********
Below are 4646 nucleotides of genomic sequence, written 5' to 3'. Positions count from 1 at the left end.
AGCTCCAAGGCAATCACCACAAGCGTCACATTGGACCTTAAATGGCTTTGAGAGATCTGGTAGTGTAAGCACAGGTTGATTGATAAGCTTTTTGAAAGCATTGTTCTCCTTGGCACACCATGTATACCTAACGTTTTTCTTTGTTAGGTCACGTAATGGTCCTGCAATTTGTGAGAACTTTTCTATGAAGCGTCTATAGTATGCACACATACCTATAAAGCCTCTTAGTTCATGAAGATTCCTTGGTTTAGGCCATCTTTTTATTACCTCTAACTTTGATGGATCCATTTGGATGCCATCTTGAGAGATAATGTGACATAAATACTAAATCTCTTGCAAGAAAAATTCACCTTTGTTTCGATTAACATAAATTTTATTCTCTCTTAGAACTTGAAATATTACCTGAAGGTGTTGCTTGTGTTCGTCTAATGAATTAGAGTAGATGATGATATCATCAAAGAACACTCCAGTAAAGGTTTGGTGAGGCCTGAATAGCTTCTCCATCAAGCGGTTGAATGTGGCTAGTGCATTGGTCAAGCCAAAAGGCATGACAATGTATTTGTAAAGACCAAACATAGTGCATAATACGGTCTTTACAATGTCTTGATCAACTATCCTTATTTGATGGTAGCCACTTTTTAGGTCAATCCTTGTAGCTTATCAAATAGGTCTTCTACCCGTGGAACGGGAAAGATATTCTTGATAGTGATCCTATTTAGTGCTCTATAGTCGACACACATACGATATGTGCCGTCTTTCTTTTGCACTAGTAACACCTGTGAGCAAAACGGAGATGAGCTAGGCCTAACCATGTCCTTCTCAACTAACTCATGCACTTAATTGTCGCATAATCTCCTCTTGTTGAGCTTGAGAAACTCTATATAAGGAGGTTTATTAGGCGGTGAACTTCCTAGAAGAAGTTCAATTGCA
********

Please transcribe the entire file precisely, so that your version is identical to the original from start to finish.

Below are 4646 nucleotides of genomic sequence, written 5' to 3'. Positions count from 1 at the left end.
AGCTCCAAGGCAATCACCACAAGCGTCACATTGGACCTTAAATGGCTTTGAGAGATCTGGTAGTGTAAGCACAGGTTGATTGATAAGCTTTTTGAAAGCATTGTTCTCCTTGGCACACCATGTATACCTAACGTTTTTCTTTGTTAGGTCACGTAATGGTCCTGCAATTTGTGAGAACTTTTCTATGAAGCGTCTATAGTATGCACACATACCTATAAAGCCTCTTAGTTCATGAAGATTCCTTGGTTTAGGCCATCTTTTTATTACCTCTAACTTTGATGGATCCATTTGGATGCCATCTTGAGAGATAATGTGACATAAATACTAAATCTCTTGCAAGAAAAATTCACCTTTGTTTCGATTAACATAAATTTTATTCTCTCTTAGAACTTGAAATATTACCTGAAGGTGTTGCTTGTGTTCGTCTAATGAATTAGAGTAGATGATGATATCATCAAAGAACACTCCAGTAAAGGTTTGGTGAGGCCTGAATAGCTTCTCCATCAAGCGGTTGAATGTGGCTAGTGCATTGGTCAAGCCAAAAGGCATGACAATGTATTTGTAAAGACCAAACATAGTGCATAATACGGTCTTTACAATGTCTTGATCAACTATCCTTATTTGATGGTAGCCACTTTTTAGGTCAATCCTTGTAGCTTATCAAATAGGTCTTCTACCCGTGGAACGGGAAAGATATTCTTGATAGTGATCCTATTTAGTGCTCTATAGTCGACACACATACGATATGTGCCGTCTTTCTTTTGCACTAGTAACACCTGTGAGCAAAACGGAGATGAGCTAGGCCTAACCATGTCCTTCTCAACTAACTCATGCACTTAATTGTCGCATAATCTCCTCTTGTTGAGCTTGAGAAACTCTATATAAGGAGGTTTATTAGGCGGTGAACTTCCTAGAAGAAGTTCAATTGCA